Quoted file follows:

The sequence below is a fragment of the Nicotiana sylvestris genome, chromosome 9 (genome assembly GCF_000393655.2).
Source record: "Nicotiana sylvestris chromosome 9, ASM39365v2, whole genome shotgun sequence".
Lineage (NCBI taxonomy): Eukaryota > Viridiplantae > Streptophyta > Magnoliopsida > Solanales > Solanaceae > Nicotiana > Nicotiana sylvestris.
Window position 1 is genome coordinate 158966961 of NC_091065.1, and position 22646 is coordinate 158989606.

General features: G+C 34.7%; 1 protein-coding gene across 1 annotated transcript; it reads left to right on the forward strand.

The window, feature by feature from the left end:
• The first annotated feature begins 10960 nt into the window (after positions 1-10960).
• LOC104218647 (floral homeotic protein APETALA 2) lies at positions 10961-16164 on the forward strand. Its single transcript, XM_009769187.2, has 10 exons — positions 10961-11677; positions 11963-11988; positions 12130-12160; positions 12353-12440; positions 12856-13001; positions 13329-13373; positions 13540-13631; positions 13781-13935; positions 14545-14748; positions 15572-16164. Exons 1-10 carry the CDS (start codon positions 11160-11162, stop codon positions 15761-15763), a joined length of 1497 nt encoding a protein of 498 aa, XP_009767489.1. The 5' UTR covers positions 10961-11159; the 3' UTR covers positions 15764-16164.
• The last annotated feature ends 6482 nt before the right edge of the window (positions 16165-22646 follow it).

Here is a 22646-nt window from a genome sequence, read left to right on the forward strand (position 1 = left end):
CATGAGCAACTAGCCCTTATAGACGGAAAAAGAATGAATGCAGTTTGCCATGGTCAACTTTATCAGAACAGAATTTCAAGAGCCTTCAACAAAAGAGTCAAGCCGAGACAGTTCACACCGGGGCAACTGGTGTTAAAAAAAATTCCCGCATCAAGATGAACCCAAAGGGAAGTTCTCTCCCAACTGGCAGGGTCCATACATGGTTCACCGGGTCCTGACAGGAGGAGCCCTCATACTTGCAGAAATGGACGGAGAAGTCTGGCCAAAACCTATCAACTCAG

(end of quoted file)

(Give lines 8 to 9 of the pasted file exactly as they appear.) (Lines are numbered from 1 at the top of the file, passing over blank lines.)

• LOC104218647 (floral homeotic protein APETALA 2) lies at positions 10961-16164 on the forward strand. Its single transcript, XM_009769187.2, has 10 exons — positions 10961-11677; positions 11963-11988; positions 12130-12160; positions 12353-12440; positions 12856-13001; positions 13329-13373; positions 13540-13631; positions 13781-13935; positions 14545-14748; positions 15572-16164. Exons 1-10 carry the CDS (start codon positions 11160-11162, stop codon positions 15761-15763), a joined length of 1497 nt encoding a protein of 498 aa, XP_009767489.1. The 5' UTR covers positions 10961-11159; the 3' UTR covers positions 15764-16164.
• The last annotated feature ends 6482 nt before the right edge of the window (positions 16165-22646 follow it).